poliastro 0.5, Astrodynamics in Python

Juan Luis Cano juanlu001 at gmail.com
Sun Mar 6 14:00:28 EST 2016

Hello all,

I am very pleased to announce poliastro 0.5.0, a MIT licensed, pure 
Python library for studying Orbital Mechanics and Astrodynamics problems!

This is a new major release, focused on expanding the initial orbit 
determination capabilities and solving some infrastructure challenges. 
Among the new features are:

* New algorithm to solve Lambert's problem
* New documentation, hosted on Read the Docs
* Python 3 support only

See the changelog for a more complete list of changes:


You can install it using either pip or conda:

    $ pip install poliastro

    $ conda install poliastro --channel poliastro

If you want to see an overview of poliastro capabilities, check out the 
gallery of Jupyter notebooks where we list some specific applications 
and interesting problems analyzed with this library:


poliastro is now actively seeking for contributors to expand the 
capabilities of the library, improve its documentation, test it on other 
settings and operative systems and much more. If you are willing to 
help, please join our new mailing list on groups.io:


This release comes just in time for the 6th International Conference on 
Astrodynamics Tools and Techniques (ICATT), taking place in Darmstadt,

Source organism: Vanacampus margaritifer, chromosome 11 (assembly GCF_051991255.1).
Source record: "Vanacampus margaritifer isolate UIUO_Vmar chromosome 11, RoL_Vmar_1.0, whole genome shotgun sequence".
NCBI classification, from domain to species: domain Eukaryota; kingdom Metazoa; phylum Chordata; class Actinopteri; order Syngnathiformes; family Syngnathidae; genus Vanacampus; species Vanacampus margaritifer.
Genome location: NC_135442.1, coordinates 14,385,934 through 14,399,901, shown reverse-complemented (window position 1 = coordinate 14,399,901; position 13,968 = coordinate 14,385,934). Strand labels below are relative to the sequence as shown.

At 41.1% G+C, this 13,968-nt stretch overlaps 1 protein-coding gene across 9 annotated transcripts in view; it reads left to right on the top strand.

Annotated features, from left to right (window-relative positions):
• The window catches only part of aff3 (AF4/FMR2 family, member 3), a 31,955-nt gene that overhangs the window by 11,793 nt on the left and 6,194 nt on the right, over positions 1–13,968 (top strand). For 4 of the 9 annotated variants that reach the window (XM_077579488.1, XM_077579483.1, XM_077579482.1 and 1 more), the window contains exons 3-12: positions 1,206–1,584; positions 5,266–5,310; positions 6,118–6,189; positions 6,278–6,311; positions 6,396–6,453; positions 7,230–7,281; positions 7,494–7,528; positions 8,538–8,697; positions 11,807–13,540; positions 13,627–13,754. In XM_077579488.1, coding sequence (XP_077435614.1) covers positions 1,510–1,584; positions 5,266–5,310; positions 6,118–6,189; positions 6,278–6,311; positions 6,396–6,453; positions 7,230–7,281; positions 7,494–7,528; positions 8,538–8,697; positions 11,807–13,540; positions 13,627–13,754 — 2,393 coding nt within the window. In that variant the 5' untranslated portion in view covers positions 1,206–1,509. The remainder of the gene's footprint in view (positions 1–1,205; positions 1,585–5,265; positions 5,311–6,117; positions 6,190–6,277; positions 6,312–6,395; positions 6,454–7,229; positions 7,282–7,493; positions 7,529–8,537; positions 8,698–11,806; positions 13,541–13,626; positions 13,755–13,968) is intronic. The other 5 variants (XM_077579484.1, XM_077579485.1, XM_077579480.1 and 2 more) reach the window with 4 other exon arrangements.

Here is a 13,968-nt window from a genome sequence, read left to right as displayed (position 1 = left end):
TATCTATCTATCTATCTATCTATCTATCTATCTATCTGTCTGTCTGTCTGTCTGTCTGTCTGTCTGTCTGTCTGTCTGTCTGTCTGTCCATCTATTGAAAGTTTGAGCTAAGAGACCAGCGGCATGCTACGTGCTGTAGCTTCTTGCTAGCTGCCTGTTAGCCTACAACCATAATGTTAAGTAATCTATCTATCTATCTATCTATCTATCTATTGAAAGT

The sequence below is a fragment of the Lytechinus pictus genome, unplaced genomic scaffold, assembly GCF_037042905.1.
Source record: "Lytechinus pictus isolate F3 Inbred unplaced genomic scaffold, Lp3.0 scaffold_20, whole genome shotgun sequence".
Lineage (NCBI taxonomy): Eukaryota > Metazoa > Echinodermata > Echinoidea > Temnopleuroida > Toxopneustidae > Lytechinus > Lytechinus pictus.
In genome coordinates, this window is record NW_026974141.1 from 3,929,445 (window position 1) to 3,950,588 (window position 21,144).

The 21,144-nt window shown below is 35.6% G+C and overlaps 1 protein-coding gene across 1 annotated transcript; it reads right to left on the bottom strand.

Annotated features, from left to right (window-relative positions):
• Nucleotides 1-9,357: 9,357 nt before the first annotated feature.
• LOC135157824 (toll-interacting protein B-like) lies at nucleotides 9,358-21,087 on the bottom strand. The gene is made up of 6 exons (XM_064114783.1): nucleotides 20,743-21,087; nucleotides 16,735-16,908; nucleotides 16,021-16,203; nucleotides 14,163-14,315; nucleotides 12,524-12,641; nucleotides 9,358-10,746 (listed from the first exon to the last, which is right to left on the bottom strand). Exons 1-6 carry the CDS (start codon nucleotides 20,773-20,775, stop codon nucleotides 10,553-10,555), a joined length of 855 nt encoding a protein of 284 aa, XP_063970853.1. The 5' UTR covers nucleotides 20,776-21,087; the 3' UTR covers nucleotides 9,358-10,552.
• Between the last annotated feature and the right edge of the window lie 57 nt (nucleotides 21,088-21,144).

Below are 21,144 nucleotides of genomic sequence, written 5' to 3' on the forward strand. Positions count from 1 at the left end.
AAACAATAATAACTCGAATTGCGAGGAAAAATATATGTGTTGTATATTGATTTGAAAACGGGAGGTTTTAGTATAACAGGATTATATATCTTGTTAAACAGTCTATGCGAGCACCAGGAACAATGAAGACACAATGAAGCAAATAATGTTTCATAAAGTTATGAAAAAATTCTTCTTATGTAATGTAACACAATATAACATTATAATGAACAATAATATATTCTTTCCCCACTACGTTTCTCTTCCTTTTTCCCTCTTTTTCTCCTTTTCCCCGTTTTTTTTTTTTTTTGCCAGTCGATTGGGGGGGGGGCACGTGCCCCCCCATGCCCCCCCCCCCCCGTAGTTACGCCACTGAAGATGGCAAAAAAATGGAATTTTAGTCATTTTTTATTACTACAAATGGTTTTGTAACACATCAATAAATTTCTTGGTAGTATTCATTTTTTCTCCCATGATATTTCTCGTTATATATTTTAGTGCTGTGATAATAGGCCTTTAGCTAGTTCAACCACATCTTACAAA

Germany from March 14th to 17th where I will deliver a paper and a talk 
to describe poliastro in depth:


poliastro is an open source collection of Python subroutines for solving 
problems in Astrodynamics and Orbital Mechanics. It combines cutting 
edge technologies like Python JIT compiling (using numba) with young, 
well developed astronomy packages (like astropy and jplephem) to provide 
a user friendly API for solving Astrodynamics problems. It is therefore 
an experiment to mix the best Python open source practices with my love 
for Orbital Mechanics.

The project is still a work in progress and the API is subject to 
change. Contributions, bug reports, suggestions and advice are more than 

/Per Python ad Astra!

/Juan Luis Cano Rodríguez

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